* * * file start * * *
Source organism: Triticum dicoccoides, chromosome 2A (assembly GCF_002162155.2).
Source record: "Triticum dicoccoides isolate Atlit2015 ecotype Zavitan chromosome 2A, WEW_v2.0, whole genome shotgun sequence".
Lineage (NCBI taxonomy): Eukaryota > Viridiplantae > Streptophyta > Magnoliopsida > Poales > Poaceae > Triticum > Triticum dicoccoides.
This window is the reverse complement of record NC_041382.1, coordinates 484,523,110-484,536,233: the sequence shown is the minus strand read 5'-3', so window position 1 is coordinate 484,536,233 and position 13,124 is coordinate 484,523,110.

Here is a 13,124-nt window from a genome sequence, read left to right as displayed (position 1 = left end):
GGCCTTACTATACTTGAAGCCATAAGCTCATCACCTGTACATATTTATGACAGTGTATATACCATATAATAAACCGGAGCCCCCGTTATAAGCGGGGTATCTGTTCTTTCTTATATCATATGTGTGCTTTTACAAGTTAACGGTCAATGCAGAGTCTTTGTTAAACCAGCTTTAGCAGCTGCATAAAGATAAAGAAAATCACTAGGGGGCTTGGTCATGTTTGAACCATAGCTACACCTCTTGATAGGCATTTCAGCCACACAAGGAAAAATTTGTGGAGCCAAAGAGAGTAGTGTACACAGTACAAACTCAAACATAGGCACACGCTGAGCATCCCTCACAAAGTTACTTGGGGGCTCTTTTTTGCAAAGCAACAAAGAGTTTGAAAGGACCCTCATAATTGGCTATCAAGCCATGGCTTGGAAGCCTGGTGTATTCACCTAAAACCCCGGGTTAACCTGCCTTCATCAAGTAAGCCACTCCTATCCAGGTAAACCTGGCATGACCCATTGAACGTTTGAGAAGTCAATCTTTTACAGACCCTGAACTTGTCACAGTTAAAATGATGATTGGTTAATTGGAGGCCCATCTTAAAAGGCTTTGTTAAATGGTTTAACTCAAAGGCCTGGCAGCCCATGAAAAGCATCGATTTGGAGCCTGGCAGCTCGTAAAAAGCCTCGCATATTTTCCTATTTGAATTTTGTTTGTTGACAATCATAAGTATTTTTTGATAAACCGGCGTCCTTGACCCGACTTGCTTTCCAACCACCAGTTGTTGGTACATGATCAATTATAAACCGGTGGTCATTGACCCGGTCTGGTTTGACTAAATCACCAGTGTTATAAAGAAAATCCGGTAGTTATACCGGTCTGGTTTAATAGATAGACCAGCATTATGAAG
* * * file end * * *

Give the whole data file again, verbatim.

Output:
Source organism: Triticum dicoccoides, chromosome 2A (assembly GCF_002162155.2).
Source record: "Triticum dicoccoides isolate Atlit2015 ecotype Zavitan chromosome 2A, WEW_v2.0, whole genome shotgun sequence".
Lineage (NCBI taxonomy): Eukaryota > Viridiplantae > Streptophyta > Magnoliopsida > Poales > Poaceae > Triticum > Triticum dicoccoides.
This window is the reverse complement of record NC_041382.1, coordinates 484,523,110-484,536,233: the sequence shown is the minus strand read 5'-3', so window position 1 is coordinate 484,536,233 and position 13,124 is coordinate 484,523,110.

Here is a 13,124-nt window from a genome sequence, read left to right as displayed (position 1 = left end):
GGCCTTACTATACTTGAAGCCATAAGCTCATCACCTGTACATATTTATGACAGTGTATATACCATATAATAAACCGGAGCCCCCGTTATAAGCGGGGTATCTGTTCTTTCTTATATCATATGTGTGCTTTTACAAGTTAACGGTCAATGCAGAGTCTTTGTTAAACCAGCTTTAGCAGCTGCATAAAGATAAAGAAAATCACTAGGGGGCTTGGTCATGTTTGAACCATAGCTACACCTCTTGATAGGCATTTCAGCCACACAAGGAAAAATTTGTGGAGCCAAAGAGAGTAGTGTACACAGTACAAACTCAAACATAGGCACACGCTGAGCATCCCTCACAAAGTTACTTGGGGGCTCTTTTTTGCAAAGCAACAAAGAGTTTGAAAGGACCCTCATAATTGGCTATCAAGCCATGGCTTGGAAGCCTGGTGTATTCACCTAAAACCCCGGGTTAACCTGCCTTCATCAAGTAAGCCACTCCTATCCAGGTAAACCTGGCATGACCCATTGAACGTTTGAGAAGTCAATCTTTTACAGACCCTGAACTTGTCACAGTTAAAATGATGATTGGTTAATTGGAGGCCCATCTTAAAAGGCTTTGTTAAATGGTTTAACTCAAAGGCCTGGCAGCCCATGAAAAGCATCGATTTGGAGCCTGGCAGCTCGTAAAAAGCCTCGCATATTTTCCTATTTGAATTTTGTTTGTTGACAATCATAAGTATTTTTTGATAAACCGGCGTCCTTGACCCGACTTGCTTTCCAACCACCAGTTGTTGGTACATGATCAATTATAAACCGGTGGTCATTGACCCGGTCTGGTTTGACTAAATCACCAGTGTTATAAAGAAAATCCGGTAGTTATACCGGTCTGGTTTAATAGATAGACCAGCATTATGAAG